Julian Wolfson (left) has worked in government, commercial and voluntary sectors. Tim Bond works is an investment strategist. They work at Odey Asset Management.
The economic cycle puts wind in our sails. Growth is a fact. The Government’s deficit stance has bought the UK time, and despite real risks UK plc is moving faster than people think. Look through the impact of winter weather on the economy and annual GDP growth is above 2%, probably higher than the rest of Europe. This is welcome, but only as far as it goes, and only for 2011.
The Spring Budget should launch a policy for growth beyond 2011 and set out a two-term agenda to deal with the weaknesses and seize the opportunities on offer.
We face two key long term economic risks. First, the risk derived from excessive debt, particularly government debt. This is something the public is starting to understand. Second, there is resource price inflation risk, driven by the developing economies’ surging appetite for raw materials and the other building blocks of modernisation.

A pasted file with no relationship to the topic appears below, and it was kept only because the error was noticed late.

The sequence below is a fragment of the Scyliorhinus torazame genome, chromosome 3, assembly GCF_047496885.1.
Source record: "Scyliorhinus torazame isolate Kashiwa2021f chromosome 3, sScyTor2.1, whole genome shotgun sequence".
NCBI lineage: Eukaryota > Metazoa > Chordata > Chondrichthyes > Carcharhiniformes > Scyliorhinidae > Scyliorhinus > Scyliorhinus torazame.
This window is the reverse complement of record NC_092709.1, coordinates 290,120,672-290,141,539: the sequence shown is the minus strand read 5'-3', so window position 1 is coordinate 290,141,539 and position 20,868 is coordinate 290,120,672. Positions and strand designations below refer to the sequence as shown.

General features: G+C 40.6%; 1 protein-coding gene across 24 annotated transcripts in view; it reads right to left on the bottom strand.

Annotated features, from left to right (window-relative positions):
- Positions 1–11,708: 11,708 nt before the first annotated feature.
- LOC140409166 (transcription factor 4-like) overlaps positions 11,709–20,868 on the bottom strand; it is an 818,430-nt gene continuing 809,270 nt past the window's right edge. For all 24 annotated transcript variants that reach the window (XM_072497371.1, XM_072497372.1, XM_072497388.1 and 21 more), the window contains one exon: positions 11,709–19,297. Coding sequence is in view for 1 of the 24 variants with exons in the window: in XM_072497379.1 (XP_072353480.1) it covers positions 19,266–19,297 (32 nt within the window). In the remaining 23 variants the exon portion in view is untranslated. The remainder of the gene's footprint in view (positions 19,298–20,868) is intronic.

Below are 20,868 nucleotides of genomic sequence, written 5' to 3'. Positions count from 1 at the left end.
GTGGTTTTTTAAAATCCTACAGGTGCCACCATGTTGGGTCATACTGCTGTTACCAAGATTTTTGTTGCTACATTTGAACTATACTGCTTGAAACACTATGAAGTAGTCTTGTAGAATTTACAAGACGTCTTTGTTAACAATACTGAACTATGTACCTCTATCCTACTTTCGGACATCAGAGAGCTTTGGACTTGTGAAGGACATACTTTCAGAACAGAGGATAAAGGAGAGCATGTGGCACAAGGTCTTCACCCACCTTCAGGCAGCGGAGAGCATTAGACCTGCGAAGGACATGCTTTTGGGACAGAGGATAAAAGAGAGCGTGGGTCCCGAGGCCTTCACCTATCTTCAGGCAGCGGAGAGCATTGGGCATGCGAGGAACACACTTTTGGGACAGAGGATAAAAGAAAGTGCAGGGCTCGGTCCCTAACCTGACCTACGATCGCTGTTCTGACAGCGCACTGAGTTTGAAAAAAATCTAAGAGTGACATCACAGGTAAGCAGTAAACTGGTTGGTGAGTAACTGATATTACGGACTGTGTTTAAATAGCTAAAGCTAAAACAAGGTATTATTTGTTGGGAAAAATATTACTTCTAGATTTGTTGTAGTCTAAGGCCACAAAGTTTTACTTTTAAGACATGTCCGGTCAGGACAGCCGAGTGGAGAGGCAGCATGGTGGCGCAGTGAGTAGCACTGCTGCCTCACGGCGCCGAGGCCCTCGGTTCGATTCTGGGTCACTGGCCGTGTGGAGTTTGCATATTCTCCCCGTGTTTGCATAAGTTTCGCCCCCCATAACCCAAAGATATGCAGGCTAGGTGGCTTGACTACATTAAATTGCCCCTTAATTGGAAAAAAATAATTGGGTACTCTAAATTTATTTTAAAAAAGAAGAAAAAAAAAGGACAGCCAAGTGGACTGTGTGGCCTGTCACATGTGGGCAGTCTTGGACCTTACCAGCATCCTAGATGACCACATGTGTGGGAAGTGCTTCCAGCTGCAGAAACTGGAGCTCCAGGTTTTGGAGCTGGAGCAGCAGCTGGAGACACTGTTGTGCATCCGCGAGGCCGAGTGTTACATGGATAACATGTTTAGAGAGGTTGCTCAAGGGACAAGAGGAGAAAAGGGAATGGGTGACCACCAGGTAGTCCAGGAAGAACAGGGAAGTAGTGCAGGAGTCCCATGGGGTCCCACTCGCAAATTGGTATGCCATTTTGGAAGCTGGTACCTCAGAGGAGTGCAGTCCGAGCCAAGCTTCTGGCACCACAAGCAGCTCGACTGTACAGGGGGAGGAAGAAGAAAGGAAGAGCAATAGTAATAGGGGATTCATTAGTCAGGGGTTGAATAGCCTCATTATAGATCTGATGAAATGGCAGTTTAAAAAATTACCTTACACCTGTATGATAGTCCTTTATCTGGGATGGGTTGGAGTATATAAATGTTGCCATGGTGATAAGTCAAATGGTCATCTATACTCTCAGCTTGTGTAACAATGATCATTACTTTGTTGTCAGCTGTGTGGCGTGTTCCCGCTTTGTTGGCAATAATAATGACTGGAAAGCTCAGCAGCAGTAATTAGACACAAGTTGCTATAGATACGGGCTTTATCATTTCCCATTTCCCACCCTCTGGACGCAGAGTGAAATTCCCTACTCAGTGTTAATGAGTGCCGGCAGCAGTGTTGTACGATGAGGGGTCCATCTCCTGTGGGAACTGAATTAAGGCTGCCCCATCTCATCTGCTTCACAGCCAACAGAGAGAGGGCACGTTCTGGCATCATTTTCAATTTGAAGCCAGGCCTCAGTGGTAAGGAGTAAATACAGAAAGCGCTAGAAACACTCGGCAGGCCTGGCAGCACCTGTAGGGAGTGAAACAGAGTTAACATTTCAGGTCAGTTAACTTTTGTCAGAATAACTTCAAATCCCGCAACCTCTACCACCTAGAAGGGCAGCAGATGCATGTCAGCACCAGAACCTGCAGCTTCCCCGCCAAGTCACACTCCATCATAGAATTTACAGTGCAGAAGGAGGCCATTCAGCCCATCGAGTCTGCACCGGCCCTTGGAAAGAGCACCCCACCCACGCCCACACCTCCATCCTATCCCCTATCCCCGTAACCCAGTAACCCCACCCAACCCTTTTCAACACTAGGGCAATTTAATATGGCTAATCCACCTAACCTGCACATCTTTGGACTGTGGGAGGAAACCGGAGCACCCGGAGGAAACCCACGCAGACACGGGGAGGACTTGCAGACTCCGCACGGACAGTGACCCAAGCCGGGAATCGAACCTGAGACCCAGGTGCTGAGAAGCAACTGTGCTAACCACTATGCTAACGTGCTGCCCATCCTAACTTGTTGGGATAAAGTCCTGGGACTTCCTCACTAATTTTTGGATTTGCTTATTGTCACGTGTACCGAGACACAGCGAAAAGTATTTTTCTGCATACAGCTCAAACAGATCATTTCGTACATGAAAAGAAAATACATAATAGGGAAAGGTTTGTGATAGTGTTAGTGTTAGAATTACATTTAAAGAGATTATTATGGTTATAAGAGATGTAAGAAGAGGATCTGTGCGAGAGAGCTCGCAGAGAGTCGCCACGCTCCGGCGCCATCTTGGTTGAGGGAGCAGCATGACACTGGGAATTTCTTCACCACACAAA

The debt is so big that the UK cannot afford – has no room to manage - recession. Were we to have an unexpected downturn in 2012 it is questionable whether government finances would allow the normal operation of automatic stabilisers, let alone additional fiscal stimuli. The cupboard would be bare.
Recession would mean ‘soft’ default on external creditors through currency falls, and domestic default on the covenant the British have with their government. A series of actions would trigger in which successive, toppling governments would endeavour to make ends meet through welching on everything from free NHS treatment to help for the old, the weak and the young. We HAVE to get growth now and at any cost other than a rising deficit. Even at the cost of inflation.
The second problem, inflation, is more complex. Neither simply good nor simply bad, it is both risk and opportunity. Nor is it under our control when it is inflation which we import.